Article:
It is only in recent centuries that humans have come to accept that the earth on which we live is not the centre of the universe. While the Greeks a couple of thousand years ago suggested that the planets might revolve around the sun rather than the earth, it was only after the 16th century Polish astronomer and mathematician Nicolaus Copernicus presented this clearly that people accepted this understanding.
Today its hard to understand how our ancestors could have misunderstood something that is to us so obvious.
But then each of us can have the same misunderstanding of reality when we think, speak and act as if we ourselves are the centre of our own existence. We forget that a human can be fully human only when living in relationship with Jesus Christ. We are not our own centre. We are created to be centred on and totally dependant on God.
We find our human health and happiness when we live with this awareness.
The image of the hub of the wheel comes to mind. Only when the hub of the wheel is in the centre can the wheel run smoothly.
Only when we let God take central place in our lives can we live fully.
Too often we focus on ourselves, even when full of good intentions we seek to improve ourselves working to overcoming our imperfection and weakness. But when we shift our gaze to God, everything falls into place.
On her visit to her cousin Elizabeth, Mary turned to God in the prayer we know as the Magnificat. This prayer is used in the Liturgy of the Hours at every Evening Prayer and follows the pattern of all Christian prayer beginning with a clear focus on the centrality of God.
“My soul proclaims the greatness of the Lord;
my spirit rejoices in God my saviour.
Note that not only is God central for Mary, but her demeanour before God is one of praise of God and rejoicing in God. The prayer continues outlining the great action of God in the life of Mary…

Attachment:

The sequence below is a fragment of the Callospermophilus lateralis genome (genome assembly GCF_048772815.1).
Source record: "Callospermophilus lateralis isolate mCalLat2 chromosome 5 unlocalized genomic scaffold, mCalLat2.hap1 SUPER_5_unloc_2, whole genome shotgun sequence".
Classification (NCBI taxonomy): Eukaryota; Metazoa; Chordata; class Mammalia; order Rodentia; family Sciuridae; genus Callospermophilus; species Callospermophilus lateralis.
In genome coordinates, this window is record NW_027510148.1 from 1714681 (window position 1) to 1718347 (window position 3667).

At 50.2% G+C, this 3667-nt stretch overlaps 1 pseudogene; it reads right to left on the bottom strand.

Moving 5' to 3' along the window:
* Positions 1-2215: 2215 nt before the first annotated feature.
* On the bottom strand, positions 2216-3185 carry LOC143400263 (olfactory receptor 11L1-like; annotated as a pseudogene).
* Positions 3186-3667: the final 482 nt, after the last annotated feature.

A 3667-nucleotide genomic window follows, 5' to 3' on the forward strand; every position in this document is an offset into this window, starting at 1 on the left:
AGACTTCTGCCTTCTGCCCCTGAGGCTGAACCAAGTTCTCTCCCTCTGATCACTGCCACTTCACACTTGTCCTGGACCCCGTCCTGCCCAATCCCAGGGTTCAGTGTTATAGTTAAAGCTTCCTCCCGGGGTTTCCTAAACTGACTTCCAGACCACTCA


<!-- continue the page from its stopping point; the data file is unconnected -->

for he has looked upon his lowly servant.
From this day all generations will call me blessed:
the Almighty has done great things for me,
and holy is his Name.
…and the power of God in human history:
He has mercy on those who fear him
in every generation.
He has shown the strength of his arm,
and has scattered the proud in their conceit.
He has cast down the mighty from their thrones
and has lifted up the lowly.
He has filled the hungry with good things,
and the rich he has sent away empty.
He has come to the help of his servant Israel
for he remembered his promise of mercy,
the promise he made to our fathers,
to Abraham and his children for ever.”
- Make a decision now to place God at the centre of every thought, word and action for the next 24 hours.
- If you began your own prayer: “My soul proclaims the greatness of the Lord, My Spirit rejoices in God my saviour. For he has…. How would you continue? What would you give as your personal reasons for proclaiming the greatness of the Lord?
O Antiphon: 22 December
O King of the nations, and their desire,
the cornerstone making both one:
Come and save the human race,
which you fashioned from clay.